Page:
The Supreme Court called for integration of public school facilities rather than a desegregation of schools.

The Supreme Court unanimously ruled “intolerable” a Virginia county school board plan allowing a freedom of choice plan. Under this plan, no white student in the rural, mixed black and white district had chosen to attend a formerly all-black public school that had been legally opened up to all races, and a relatively small number of black students were attending the previously all-white school. Brown v. Board of Education II[case]Brown II[Brown II] (1955) had called for “all deliberate speed” in desegregation. Although on its face Green was only a case to specify the acceptable time limits in accordance with Brown II, it actually shifted the emphasis in school desegregation from formal or legal equality of educational opportunity to a numerical standard for determining compliance with desegregation orders in previously formally segregated schools. Although the Court did not declare freedom of choice plans to be inevitably unconstitutional, it expressed doubt that such plans could achieve integration.School integration and busing;Green v. County School Board of New Kent County[Green v. County School Board of New Kent County]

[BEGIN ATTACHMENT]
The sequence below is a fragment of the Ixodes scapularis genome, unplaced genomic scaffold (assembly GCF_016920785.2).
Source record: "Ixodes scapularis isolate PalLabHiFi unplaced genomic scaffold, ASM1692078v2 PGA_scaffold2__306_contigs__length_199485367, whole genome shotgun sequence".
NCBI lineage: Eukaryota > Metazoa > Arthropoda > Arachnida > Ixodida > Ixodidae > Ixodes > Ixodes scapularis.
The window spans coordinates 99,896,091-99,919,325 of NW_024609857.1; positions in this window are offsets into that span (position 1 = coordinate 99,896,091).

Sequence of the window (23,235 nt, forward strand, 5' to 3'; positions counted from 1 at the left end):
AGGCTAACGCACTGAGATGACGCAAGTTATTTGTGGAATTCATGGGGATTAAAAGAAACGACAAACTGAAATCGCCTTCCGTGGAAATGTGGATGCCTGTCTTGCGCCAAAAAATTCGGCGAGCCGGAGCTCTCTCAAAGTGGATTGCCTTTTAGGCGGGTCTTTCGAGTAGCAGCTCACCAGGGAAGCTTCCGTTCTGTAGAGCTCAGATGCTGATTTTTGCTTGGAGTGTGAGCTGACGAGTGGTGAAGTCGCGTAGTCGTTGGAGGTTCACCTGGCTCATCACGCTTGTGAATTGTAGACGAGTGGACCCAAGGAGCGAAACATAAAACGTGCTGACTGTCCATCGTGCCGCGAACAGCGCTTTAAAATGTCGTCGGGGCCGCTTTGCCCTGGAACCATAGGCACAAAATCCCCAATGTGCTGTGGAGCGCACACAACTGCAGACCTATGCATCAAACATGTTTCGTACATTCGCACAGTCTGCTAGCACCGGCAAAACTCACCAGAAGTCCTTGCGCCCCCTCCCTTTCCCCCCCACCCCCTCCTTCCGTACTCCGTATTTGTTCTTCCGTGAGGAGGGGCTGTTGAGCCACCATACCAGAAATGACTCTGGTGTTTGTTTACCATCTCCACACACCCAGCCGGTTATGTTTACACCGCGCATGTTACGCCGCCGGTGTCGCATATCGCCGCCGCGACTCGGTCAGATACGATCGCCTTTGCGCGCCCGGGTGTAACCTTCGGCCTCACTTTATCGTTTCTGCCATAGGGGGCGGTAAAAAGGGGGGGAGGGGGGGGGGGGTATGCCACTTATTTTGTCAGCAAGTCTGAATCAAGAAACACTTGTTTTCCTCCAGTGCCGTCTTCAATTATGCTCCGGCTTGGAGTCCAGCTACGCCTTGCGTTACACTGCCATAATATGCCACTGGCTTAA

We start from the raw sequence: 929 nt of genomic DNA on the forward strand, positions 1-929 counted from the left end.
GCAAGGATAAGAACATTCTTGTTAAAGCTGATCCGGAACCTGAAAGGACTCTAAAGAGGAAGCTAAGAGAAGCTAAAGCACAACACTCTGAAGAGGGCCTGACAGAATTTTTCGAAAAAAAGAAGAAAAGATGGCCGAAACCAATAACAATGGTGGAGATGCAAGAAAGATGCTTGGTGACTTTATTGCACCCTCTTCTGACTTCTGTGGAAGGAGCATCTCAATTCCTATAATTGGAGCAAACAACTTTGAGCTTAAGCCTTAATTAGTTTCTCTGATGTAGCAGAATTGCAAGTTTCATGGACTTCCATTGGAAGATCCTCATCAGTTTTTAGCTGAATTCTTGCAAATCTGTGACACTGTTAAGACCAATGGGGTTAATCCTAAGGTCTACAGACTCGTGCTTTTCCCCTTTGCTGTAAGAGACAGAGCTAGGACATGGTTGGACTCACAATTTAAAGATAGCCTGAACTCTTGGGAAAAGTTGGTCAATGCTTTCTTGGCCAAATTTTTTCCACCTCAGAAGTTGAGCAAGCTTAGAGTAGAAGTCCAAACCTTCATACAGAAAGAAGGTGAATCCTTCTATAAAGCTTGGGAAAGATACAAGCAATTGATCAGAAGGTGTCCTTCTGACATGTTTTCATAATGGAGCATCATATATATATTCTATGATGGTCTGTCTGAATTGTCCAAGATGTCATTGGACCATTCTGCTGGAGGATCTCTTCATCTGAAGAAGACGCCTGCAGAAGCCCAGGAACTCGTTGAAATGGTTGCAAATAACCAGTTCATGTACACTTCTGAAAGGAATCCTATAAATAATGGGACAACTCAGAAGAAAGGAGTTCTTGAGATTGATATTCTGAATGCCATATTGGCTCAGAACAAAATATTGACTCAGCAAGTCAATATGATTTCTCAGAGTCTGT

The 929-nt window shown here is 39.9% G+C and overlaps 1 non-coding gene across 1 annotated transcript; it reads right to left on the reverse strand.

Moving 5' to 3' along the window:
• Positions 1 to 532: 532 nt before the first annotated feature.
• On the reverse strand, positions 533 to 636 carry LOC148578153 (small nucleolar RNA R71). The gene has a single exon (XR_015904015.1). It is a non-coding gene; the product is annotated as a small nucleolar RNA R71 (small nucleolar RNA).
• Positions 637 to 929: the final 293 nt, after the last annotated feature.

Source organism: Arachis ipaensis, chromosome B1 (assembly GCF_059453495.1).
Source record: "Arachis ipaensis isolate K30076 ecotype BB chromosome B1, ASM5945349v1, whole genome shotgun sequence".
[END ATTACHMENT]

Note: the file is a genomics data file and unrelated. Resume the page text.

Brown v. Board of Education

Columbus Board of Education v. Penick


Equal protection clause

Fourteenth Amendment

Griffin v. County School Board of Prince Edward County

Milliken v. Bradley

Pasadena Board of Education v. Spangler

School integration and busing

Swann v. Charlotte-Mecklenburg Board of Education